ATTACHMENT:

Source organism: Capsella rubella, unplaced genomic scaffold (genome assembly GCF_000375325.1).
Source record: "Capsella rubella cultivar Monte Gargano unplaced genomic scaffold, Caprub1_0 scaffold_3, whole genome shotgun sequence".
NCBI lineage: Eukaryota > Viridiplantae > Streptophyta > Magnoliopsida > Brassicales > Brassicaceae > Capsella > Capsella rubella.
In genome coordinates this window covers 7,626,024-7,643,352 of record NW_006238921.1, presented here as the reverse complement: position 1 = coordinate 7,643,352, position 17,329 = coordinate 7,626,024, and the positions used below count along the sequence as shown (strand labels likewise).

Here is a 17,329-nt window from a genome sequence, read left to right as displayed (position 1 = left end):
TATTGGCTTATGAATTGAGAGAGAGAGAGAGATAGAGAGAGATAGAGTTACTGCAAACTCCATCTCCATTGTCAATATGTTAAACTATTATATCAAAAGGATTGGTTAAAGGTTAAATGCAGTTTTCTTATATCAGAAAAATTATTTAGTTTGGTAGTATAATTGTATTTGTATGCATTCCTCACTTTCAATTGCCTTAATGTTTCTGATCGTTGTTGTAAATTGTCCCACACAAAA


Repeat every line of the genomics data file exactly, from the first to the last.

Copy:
Source organism: Capsella rubella, unplaced genomic scaffold (genome assembly GCF_000375325.1).
Source record: "Capsella rubella cultivar Monte Gargano unplaced genomic scaffold, Caprub1_0 scaffold_3, whole genome shotgun sequence".
NCBI lineage: Eukaryota > Viridiplantae > Streptophyta > Magnoliopsida > Brassicales > Brassicaceae > Capsella > Capsella rubella.
In genome coordinates this window covers 7,626,024-7,643,352 of record NW_006238921.1, presented here as the reverse complement: position 1 = coordinate 7,643,352, position 17,329 = coordinate 7,626,024, and the positions used below count along the sequence as shown (strand labels likewise).

Here is a 17,329-nt window from a genome sequence, read left to right as displayed (position 1 = left end):
TATTGGCTTATGAATTGAGAGAGAGAGAGAGATAGAGAGAGATAGAGTTACTGCAAACTCCATCTCCATTGTCAATATGTTAAACTATTATATCAAAAGGATTGGTTAAAGGTTAAATGCAGTTTTCTTATATCAGAAAAATTATTTAGTTTGGTAGTATAATTGTATTTGTATGCATTCCTCACTTTCAATTGCCTTAATGTTTCTGATCGTTGTTGTAAATTGTCCCACACAAAA